• Well there's one thing that never worked for me: Using UbuntuOne from behind a transparent HTTP proxy. Which means none of my Ubuntu work machines could use UbuntuOne.
      Last time I checked (granted, a while back), they said it's a "known issue" and will be "addresed".
      Or maybe it's something entirely different. I don't care what's happening in the background. All I need is for the damn solution to work :)

  • by Anonymous Coward on Tuesday November 22, 2011 @02:16PM (#38138754)

    From the first days of Ubuntu One, before we were even in Ubuntu, we've
    had a structured data storage sync service based around CouchDB.

    For the last three years we have worked with the company behind CouchDB
    to make it scale in the particular ways we need it to scale in our
    server environment. Our situation is rather unique, and we were unable
    to resolve some of the issues we came across. We were thus unable to
    make CouchDB scale up to the millions of users and databases we have in
    our datacentres, and furthermore we were unable to make it scale down to
    be a reasonable load on small client machines.

    Because of this, we are turning off most of our CouchDB-related
    efforts. The contacts, notes and playlists databases will continue to
    exist on our servers to support the related services, but direct
    external access to the underlying databases will be shut off. Any other
    databases will be deleted from our servers entirely.

    For these same three years we have created and maintained desktopcouch,
    which is a desktop service (and related library) to access CouchDB more
    conveniently. Because we are no longer going to pursue CouchDB, we will
    no longer be developing desktopcouch; in fact, if anybody wants to take
    over, we'll be happy to work with you to make that official. For the
    upcoming 12.04 the Ubuntu One packages will not depend on desktopcouch
    nor couchdb in any way, and we'd recommend the distribution seriously
    consider whether they want to continue having the package in main,
    especially if no maintainer shows up.

    Because we still believe there is a lot of value to our users in the
    service we wanted to offer based on CouchDB, we're building something
    new, based on what we've learned. It's very small, merely a layer of
    abstraction and the definition of an API that will allow us and others
    to build what is needed ontop of existing tools. We're calling it U1DB
    for now, until it comes of age. If you're interested and techincally
    inclined you can follow our progress on lp:u1db; unfortunately our
    timing and resources are such that we can only promise the reference
    python implementation will be ready in time for 12.04, and thus 12.04
    will ship without Ubuntu One having a solid story around synchronizing
    arbitrary structured data.

    Thank you for reading.

    https://lists.ubuntu.com/archives/ubuntu-desktop/2011-November/003474.html

  • by Anonymous Coward

    People use ubuntu one?

    • by Patch86 (1465427)

      Free cloud storage with syncing software preinstalled with the distro. What's not to like? (Aside from the fact it's a cloud service at all- which many people seem surprisingly at ease with).

      I don't use it, because I can't think of a reason to. But if you must have 5GB of data in cloud service, I can't see any reason why not Ubuntu One.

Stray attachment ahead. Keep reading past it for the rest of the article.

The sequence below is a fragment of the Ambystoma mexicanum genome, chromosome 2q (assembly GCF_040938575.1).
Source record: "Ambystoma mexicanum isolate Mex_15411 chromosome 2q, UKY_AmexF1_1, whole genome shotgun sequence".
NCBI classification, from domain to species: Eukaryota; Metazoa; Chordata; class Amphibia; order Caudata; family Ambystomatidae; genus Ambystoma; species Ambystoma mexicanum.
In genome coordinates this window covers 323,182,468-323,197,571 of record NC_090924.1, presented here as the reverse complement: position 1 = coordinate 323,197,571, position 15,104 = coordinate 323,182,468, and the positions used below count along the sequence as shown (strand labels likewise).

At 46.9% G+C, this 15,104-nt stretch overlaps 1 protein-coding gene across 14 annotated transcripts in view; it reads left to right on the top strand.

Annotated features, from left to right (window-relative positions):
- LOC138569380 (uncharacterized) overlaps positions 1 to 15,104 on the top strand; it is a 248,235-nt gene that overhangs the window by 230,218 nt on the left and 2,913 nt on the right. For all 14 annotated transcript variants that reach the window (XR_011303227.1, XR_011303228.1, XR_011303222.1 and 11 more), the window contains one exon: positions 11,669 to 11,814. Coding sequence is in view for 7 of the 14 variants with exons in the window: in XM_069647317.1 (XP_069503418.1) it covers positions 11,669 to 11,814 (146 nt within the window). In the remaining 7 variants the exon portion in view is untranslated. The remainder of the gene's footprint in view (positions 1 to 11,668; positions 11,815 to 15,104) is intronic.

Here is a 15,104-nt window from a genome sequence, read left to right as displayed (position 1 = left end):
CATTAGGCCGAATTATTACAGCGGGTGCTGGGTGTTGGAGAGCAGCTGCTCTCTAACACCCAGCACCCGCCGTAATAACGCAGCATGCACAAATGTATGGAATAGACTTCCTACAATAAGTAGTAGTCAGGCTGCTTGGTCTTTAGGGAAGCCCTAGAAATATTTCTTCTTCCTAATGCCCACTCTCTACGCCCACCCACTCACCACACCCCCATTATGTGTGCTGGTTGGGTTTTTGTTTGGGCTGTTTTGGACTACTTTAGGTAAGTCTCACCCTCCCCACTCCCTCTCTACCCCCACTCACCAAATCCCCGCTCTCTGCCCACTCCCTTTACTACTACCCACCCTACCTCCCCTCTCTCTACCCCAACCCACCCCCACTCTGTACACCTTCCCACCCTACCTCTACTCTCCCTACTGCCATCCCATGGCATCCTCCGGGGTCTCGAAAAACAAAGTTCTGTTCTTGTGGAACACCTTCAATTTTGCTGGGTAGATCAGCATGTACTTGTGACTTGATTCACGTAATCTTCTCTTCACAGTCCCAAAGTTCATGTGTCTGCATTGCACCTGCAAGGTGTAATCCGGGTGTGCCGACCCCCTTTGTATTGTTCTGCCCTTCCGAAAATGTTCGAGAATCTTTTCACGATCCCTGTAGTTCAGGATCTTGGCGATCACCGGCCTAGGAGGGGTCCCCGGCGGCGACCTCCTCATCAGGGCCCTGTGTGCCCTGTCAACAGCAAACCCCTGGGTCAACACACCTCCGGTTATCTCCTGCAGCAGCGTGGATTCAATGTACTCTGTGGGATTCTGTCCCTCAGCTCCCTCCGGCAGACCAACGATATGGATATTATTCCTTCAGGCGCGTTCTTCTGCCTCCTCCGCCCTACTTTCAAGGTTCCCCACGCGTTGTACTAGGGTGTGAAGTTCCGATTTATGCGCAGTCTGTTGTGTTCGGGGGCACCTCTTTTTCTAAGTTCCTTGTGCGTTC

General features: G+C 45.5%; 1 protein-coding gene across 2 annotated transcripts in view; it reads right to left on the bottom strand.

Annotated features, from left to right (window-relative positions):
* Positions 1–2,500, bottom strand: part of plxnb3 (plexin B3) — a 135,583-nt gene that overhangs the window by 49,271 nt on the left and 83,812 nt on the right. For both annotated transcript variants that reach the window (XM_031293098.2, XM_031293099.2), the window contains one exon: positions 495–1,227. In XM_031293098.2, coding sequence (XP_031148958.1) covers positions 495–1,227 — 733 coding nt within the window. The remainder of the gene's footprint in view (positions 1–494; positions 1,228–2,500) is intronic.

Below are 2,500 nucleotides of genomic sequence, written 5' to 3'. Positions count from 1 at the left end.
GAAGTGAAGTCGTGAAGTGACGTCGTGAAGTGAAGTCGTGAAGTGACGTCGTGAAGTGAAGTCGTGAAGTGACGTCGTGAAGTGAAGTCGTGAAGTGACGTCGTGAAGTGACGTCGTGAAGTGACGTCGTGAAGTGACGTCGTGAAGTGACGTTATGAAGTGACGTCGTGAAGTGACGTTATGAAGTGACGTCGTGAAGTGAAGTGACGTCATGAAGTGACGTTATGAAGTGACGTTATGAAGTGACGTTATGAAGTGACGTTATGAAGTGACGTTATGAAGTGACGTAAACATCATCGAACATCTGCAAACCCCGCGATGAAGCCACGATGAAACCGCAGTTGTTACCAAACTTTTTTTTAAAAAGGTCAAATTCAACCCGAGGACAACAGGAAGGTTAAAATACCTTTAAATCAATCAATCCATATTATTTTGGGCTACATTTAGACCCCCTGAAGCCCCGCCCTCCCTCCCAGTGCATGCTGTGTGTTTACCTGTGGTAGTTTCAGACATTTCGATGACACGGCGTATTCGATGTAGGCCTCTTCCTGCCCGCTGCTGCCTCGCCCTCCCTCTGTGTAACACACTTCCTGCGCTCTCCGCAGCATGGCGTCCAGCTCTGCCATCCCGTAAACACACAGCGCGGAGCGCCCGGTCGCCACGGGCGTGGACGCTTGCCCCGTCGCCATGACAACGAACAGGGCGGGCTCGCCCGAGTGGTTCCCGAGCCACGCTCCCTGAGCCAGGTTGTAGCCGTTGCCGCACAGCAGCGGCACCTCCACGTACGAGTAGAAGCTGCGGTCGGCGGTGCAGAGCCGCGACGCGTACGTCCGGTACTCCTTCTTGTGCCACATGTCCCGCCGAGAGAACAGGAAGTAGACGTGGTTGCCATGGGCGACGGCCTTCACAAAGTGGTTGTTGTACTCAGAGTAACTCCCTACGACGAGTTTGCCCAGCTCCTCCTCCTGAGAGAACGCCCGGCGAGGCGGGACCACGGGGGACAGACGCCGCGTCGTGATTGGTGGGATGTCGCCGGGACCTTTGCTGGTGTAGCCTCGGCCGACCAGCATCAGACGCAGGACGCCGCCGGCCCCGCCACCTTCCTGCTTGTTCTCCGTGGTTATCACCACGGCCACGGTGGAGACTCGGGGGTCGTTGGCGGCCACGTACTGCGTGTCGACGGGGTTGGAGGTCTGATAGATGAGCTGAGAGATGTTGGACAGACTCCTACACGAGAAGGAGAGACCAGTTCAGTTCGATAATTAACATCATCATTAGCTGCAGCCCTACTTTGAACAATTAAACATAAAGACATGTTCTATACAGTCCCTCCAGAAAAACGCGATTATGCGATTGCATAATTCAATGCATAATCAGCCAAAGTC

• by drx (123393) on Tuesday November 22, 2011 @04:15PM (#38140352) Homepage

    I wonder what became so difficult about syncing data that it has to be re-invented all the time?

    I was happy using tools like rsync, diff and unison for a long time, until the moment when even Linux desktop software is too posh to store their data in files.

    Now every software uses another database, at one time even Amarok used a MySQL backend. What is better about this than just putting the data in a file? Or at least making this file the Single Point Of Truth? If you need the database for speed, you can check if the file changed since the last time and then update the database from the file's contents. But simple files have been syncing and merging and everything perfectly for ages. Now it seems like every software needs its own syncing service.

    Is there any reason for this, except brading the most simple things (like copying a file), or making money with cloud storage?

    • by rwven (663186)

      I had the same set of thoughts. There are a ton of long standing solutions to these sorts of problems that would have served their needs far better than storing crap in a database. I don't get it either... If inode limits became a problem, there are lots of ways around that as well...

    • by jgrahn (181062)

      I wonder what became so difficult about syncing data that it has to be re-invented all the time?

      I was happy using tools like rsync, diff and unison for a long time, until the moment when even Linux desktop software is too posh to store their data in files.

      The indoctrination has reached you, too. It's not the software's data, it's your data, dammit. It should be in a documented format, readable by any application and friendly to rsync, version control et cetera.

      • by drx (123393)

        Thanks for pointing out this freudian language glitch!

        This actually sums up what I want to say. Most data could be stored and synced fine inside of files, even unicode text files most of the time, no binary. I don't need my chat logs in a database, I don't need calendar or contacts in a database. Especially if it is one that is running outside my user space and is not affected by backing up my home directory.

    • by BitZtream (692029)

      rsync has to be reinvented because its license is obnoxious.

      diff and unison aren't efficient enough fi you're the poor bastard paying for bandwidth to/from the client for what is essentially a free service.

    • by plopez (54068)

      I would put my money on sloppy code that made the DB engine inefficient as well as ACID issues. Synching in real time in a distributed environment and staying ACID compliant is a *hard* problem. See this guy's research for some of the gory details: http://en.wikipedia.org/wiki/Jim_Gray_(computer_scientist) [wikipedia.org]

      • by drx (123393)

        Syncing in real time is really something file systems don't seem to handle well. But that's more an issue with real time collaboration, not with syncing some documents and settings across a few devices.

      • by yevelse (686791)
        Dude, this guy recently disappeared. Whoaa...
  • Canonical would be moving away from CouchDB due to a few unresolvable issues

    Of course they'd want to drop CouchDB. It's clearly not web scale.

  • I think Canonical suffers a nasty case of Not Invented Here [wikipedia.org].